Adam the Bull hosts a great Saturday Morning show called Eye On Baseball on CBS Sports Radio and he let me drop in last week.
I think I will call back to represent our G-men more this summer.
The Power of Nightmares, a BBC documentary in three one- hour parts by Adam Curtis, is available free online and free from intellectual property burdens. It is in the Creative Commons so you can just download it from
Watch it and rebroadcast it anywhere you can. The series takes as its subject a comparison of two ideological groups that have tried to shape the entire world for the past fifty years using money, power, influence, religion, violence and finally fear.
This doc also seeks to define and address a change in policy makers: from positivists who seek to represent humanity toward a better life into negativists who perpetuate stereotypes of fear to remain in power. But fundamentally the series is a comparison of two radical groups who now hold the world in their grip:
The Islamic Fundamentalist Extremists and
The US American Neoconservatives
The series begins with an examination of the intellectual pursuits of Egyptian philosopher and Islamic Fundamentalist scholar Syed Qtub and Neo-conservative Scholar and University of Chicago professor Leo Strauss in 1949 and details how their pursuits led to what would become the ideology behind these two currents of hyper-conservative thought that have been extremely active: struggling against their own societies, subsequently working together to defeat the Soviet Union in Afghanistan and ending up in direct conflict in a Winner-Take-All-Fight-to-the-Death, which is taking place even now in the guise of the War on Terror [which ought rightfully be called the War of Terror].
But more, this series properly addresses the tactic of fear used by both groups, and especially that used by the neocons, to propagandize humanity into electing politicians willing to use the fear model for their own selfish interests – Tony Blair is really exposed as an opportunist by this series.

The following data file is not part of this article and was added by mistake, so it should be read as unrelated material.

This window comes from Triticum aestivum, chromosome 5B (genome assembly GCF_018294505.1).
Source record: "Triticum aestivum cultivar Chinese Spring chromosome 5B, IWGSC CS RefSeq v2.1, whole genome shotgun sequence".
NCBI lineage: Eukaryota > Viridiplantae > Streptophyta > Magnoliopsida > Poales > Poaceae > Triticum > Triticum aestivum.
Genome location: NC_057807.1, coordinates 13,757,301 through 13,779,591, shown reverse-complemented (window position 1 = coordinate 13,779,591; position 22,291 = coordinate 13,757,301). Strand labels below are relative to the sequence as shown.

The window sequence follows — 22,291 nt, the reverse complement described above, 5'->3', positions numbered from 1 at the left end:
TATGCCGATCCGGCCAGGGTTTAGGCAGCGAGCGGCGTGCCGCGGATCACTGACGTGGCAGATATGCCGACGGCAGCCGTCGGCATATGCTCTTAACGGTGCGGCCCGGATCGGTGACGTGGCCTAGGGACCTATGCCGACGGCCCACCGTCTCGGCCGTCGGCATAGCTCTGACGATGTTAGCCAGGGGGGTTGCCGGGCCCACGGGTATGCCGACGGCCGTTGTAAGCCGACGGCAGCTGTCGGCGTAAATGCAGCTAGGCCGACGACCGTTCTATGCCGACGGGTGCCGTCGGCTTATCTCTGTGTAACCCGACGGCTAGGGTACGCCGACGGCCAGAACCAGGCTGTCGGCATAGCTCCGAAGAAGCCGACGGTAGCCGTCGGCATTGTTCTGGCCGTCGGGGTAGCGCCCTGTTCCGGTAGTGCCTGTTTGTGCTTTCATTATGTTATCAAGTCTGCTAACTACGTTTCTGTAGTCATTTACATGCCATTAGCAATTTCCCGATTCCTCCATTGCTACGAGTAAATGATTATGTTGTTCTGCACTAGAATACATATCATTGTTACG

I deeply wish more people could see this doc so we could begin a discussion to reframe the global power conversation that is being dictated to us by military and militant authorities.
Curtis’ series does not address the possibility of Neocon or US American complicity in the attack on 9/11 nor does it properly address the Clinton era in context:
He says 9/11 was executed by extreme readers of Islamic Fundamentalism and leaves it at that [he says the actual events were executed by a plan drawn by KSM (that’s Khalid Sheik Mohammad in CIA-speak)] and that Clinton was a fundamentally good agent who was buried by a neocon cabal which trained its powers of attack at him [painting Clinton as a victim].
In these readings, I have differences with Curtis, but he doesn’t take a stance on these matters that threatens the possibilities lined out by many other researchers and documentarians with more access and focus on them. He simply leaves them as generally accepted media ideas for the sake of a wider, more historiographic perspective that is really very brilliant.
He proposes very effectively that the neocons have used the exact same exaggerative tactics to take down first the Soviet Union, then Bill Clinton and now, finally, Muslim Fundamentalism under the vague rubric of Terrorism.
The series goes further and proposes that “there is no al Qaeda.” And fully debunks the Bush administrations claims of successful anti-terror work in the USA post-9/11.
This is a GREAT historical view of conflicts authored by and between the Neocons and the Islamist Extremists … really important work.
Please find some one with high speed connection universities would be perfect places to achieve this – and broadcast them widely.
Film clubs, organizations, peace groups, non-profits, NGOs, students or professors or faculty or staff with access to computer labs with high-speed connections: please download this important three part series from the BBC and have public viewings and showings.
I urge this because I think it would make a great beginning to reframing the 21st century conversation.
31 October 2005